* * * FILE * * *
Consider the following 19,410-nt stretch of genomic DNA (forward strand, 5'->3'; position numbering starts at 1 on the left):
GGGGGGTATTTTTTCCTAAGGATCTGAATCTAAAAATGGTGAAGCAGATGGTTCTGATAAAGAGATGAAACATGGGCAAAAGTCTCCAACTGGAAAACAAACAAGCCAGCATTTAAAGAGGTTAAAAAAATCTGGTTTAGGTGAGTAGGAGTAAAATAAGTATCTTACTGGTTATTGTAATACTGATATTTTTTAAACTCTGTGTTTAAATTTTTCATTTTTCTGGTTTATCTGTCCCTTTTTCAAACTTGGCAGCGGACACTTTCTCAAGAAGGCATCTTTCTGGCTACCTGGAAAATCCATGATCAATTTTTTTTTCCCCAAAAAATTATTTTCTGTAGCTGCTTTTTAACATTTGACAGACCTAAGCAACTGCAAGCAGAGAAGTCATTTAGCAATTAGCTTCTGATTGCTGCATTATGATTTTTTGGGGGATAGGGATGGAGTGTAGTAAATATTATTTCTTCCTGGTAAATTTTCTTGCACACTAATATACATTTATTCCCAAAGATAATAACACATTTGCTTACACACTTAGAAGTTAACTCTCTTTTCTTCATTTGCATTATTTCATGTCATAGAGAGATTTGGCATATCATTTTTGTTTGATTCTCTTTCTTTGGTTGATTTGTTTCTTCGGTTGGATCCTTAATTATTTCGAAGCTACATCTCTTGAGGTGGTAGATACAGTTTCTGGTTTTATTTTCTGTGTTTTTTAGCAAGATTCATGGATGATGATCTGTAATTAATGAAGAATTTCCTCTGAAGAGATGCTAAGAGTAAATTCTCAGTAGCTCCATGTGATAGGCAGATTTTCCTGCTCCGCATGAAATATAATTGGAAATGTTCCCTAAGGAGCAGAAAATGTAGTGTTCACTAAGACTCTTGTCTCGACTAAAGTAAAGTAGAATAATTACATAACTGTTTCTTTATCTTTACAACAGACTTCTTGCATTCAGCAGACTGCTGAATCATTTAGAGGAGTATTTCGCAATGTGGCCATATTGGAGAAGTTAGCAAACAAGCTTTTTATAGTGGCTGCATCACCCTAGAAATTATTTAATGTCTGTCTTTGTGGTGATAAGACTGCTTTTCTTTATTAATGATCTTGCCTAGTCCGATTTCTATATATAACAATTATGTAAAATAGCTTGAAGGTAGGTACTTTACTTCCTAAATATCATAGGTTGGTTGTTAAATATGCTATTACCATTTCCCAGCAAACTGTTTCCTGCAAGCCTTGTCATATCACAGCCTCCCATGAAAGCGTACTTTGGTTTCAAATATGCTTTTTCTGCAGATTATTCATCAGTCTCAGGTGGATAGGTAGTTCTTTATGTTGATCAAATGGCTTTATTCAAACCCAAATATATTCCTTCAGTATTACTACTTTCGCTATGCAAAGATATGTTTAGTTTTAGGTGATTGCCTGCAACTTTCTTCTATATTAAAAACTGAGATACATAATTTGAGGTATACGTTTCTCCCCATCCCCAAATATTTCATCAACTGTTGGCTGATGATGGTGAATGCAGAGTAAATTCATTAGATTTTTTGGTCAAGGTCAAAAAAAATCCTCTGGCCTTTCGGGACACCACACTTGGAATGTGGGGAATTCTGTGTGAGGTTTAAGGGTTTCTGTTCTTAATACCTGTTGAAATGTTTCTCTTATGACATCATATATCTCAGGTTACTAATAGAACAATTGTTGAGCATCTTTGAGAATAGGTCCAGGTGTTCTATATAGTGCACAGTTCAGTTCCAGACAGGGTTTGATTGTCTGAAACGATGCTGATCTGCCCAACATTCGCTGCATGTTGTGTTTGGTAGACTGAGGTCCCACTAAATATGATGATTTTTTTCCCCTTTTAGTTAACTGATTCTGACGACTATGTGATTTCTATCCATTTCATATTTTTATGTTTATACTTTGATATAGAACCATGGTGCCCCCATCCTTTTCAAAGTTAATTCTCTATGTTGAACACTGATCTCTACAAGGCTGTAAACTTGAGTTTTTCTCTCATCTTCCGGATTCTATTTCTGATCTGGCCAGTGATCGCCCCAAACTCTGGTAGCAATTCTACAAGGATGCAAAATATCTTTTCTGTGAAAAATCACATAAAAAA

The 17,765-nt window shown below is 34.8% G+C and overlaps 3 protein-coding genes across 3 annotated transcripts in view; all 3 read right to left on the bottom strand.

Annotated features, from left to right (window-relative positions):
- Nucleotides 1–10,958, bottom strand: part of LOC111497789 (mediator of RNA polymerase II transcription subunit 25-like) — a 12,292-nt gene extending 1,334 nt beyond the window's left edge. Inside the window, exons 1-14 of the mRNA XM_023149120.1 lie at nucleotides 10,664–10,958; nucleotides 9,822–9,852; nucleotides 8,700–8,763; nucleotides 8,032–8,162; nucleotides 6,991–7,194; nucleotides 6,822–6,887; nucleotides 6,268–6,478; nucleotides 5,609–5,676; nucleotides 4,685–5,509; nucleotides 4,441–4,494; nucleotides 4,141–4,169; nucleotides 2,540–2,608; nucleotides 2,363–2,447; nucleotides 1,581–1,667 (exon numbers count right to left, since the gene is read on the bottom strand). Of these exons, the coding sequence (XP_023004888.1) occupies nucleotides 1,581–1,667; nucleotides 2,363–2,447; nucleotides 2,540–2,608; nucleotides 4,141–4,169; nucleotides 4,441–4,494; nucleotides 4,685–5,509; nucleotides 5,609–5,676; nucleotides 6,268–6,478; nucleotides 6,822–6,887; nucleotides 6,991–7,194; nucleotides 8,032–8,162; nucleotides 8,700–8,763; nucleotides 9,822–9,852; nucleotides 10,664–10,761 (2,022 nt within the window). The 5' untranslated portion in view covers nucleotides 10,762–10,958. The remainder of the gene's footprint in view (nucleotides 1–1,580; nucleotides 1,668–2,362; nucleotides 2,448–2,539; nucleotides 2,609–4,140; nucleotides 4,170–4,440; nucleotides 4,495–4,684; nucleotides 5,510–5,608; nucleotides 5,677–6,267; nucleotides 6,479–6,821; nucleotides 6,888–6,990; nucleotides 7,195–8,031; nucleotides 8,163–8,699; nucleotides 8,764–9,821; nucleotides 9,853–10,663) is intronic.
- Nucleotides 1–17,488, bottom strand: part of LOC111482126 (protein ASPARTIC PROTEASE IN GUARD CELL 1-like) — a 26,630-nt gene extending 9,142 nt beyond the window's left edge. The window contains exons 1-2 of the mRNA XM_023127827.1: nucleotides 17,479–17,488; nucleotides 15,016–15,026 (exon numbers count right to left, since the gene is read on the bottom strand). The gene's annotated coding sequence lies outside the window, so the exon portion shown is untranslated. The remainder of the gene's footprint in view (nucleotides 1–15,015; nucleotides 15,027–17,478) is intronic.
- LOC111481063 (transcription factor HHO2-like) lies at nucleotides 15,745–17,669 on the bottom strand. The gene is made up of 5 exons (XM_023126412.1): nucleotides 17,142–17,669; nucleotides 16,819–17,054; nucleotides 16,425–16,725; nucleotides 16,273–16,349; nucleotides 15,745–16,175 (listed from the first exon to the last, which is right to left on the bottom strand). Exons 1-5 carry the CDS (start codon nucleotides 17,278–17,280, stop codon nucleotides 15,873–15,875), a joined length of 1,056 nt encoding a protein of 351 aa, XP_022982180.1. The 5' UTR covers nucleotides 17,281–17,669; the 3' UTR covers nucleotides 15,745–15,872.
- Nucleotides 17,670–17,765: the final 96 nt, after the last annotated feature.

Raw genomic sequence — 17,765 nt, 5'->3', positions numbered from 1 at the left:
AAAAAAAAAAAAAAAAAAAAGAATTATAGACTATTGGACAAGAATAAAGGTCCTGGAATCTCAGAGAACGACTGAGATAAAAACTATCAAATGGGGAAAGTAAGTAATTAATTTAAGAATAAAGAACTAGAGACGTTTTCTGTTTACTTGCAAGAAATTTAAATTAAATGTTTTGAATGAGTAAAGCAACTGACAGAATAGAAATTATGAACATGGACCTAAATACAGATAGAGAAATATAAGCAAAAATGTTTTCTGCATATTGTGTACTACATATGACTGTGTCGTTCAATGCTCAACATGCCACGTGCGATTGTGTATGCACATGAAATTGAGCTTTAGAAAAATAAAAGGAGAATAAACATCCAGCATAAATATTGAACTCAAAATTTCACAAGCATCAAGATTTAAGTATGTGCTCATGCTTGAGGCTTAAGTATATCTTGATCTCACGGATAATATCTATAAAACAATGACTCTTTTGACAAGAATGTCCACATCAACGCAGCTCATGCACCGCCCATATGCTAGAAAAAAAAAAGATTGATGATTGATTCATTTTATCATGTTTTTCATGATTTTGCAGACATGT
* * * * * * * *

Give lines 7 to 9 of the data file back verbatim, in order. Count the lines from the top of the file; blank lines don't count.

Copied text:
- LOC111481063 (transcription factor HHO2-like) lies at nucleotides 15,745–17,669 on the bottom strand. The gene is made up of 5 exons (XM_023126412.1): nucleotides 17,142–17,669; nucleotides 16,819–17,054; nucleotides 16,425–16,725; nucleotides 16,273–16,349; nucleotides 15,745–16,175 (listed from the first exon to the last, which is right to left on the bottom strand). Exons 1-5 carry the CDS (start codon nucleotides 17,278–17,280, stop codon nucleotides 15,873–15,875), a joined length of 1,056 nt encoding a protein of 351 aa, XP_022982180.1. The 5' UTR covers nucleotides 17,281–17,669; the 3' UTR covers nucleotides 15,745–15,872.
- Nucleotides 17,670–17,765: the final 96 nt, after the last annotated feature.

Raw genomic sequence — 17,765 nt, 5'->3', positions numbered from 1 at the left: